This newly released NASA image shows an area on the surface of Mars (approximately 1.5 by 3 kilometers in size) with frosted gullies on a south-facing slope within a crater. Image credit: NASA

A relatively new image from NASA shows that the skiing would be relatively descent on Mars. At this time of year, only south-facing slopes retain the frost, while the north-facing slopes have melted. Gullies are not the only active geologic process going on here. A small crater is visible at the bottom of the slope.

Conditions on Mars — low temperatures and low atmospheric pressure — do not allow water to exist in liquid form in open reservoirs as it would on Earth. However, on Mars, there is a powerful layer of permafrost, with large reserves of frozen water concentrated at the polar caps. There is water vapour in the atmosphere, although at very low levels compared to the quantities experienced hereon Earth. If the entire volume of water in the atmosphere was to be spread evenly over the surface of the planet, the thickness of the water layer would not exceed 10-20 microns, while on Earth such a layer would be thousands of times thicker.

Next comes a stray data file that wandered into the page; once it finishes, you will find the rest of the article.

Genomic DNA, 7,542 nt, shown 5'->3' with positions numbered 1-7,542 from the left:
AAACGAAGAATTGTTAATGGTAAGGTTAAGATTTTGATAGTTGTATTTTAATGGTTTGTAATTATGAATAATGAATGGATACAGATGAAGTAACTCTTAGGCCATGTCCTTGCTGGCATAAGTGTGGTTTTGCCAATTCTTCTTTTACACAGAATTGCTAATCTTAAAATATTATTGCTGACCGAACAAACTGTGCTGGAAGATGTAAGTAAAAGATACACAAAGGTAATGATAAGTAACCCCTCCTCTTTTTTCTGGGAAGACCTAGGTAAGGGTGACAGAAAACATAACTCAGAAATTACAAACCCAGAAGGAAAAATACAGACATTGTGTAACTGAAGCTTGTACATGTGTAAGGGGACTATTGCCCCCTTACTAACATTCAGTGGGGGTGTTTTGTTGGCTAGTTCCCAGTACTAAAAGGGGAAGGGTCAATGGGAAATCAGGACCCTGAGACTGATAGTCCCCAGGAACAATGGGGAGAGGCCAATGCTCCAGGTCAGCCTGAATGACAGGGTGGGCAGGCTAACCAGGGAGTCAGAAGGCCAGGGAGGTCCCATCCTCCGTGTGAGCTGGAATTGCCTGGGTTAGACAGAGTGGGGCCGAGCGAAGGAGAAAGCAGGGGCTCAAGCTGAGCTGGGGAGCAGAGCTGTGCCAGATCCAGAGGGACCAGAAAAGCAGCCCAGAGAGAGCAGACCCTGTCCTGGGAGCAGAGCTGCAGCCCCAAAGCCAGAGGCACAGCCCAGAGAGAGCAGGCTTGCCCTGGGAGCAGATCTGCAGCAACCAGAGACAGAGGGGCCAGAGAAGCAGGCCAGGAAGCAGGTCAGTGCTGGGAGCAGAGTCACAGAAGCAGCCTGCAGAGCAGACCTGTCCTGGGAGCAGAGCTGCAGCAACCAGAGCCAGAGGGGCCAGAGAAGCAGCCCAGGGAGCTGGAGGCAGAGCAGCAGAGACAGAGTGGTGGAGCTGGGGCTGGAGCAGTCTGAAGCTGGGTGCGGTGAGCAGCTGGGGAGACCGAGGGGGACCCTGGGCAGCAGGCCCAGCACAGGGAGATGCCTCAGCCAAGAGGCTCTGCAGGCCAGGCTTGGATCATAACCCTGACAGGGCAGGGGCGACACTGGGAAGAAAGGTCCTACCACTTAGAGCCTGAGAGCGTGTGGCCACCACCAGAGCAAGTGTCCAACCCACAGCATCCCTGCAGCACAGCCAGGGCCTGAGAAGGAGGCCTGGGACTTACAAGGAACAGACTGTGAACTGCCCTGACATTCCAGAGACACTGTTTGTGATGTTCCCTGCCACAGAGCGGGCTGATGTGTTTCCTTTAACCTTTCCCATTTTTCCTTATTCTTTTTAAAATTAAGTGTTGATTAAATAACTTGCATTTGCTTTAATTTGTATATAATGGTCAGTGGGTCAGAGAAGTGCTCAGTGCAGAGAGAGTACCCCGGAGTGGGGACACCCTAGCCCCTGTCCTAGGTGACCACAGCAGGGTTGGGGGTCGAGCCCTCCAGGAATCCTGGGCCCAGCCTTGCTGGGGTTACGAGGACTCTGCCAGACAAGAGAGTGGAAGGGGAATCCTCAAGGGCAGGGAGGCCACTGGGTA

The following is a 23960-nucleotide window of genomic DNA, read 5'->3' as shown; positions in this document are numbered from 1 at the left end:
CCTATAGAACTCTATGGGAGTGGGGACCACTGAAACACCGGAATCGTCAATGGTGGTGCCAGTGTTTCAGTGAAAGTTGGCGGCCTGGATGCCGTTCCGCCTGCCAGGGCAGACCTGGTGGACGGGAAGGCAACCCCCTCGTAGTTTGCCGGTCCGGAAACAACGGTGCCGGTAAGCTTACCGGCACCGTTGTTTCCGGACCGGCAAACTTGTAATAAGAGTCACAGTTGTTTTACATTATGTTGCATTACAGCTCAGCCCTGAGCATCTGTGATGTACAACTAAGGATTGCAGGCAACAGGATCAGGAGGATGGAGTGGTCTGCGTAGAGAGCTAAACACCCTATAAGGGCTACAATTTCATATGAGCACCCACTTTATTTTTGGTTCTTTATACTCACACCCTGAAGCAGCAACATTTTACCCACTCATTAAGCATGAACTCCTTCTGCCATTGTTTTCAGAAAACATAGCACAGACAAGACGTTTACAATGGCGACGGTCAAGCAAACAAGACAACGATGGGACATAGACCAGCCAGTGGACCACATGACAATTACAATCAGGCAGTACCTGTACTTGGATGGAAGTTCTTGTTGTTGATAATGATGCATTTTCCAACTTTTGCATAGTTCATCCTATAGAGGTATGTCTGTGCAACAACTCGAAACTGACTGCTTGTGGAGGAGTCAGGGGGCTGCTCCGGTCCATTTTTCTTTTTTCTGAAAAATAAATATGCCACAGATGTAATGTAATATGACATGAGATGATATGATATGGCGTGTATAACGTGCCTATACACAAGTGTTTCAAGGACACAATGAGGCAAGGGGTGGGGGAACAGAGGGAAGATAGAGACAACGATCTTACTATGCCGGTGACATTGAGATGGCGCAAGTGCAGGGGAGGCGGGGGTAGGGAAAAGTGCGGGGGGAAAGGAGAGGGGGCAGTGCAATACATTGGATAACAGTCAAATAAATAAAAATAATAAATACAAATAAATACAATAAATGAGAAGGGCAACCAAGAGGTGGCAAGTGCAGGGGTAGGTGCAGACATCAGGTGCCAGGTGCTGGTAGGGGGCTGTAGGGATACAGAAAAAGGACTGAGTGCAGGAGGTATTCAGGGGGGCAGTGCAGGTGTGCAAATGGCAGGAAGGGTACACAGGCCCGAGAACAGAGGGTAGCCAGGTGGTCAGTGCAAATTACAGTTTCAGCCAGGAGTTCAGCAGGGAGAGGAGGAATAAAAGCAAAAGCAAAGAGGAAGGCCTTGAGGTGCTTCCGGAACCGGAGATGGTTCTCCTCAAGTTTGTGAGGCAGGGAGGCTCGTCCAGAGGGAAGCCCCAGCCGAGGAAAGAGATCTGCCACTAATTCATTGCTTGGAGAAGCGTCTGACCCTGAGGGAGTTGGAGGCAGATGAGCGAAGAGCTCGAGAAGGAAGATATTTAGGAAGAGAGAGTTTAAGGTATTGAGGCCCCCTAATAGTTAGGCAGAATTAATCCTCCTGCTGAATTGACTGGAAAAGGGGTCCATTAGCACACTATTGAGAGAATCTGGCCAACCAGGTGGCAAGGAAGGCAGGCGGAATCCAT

The image was acquired on November 30, 2014, by the High Resolution Imaging Science Experiment (HiRISE) camera, one of six instruments on NASA’s Mars Reconnaissance Orbiter. The University of Arizona, Tucson, operates HiRISE, which was built by Ball Aerospace & Technologies Corp., Boulder, Colorado. NASA’s Jet Propulsion Laboratory, a division of the California Institute of Technology in Pasadena, manages the Mars Reconnaissance Orbiter Project for NASA’s Science Mission Directorate, Washington.

Provided by NASA

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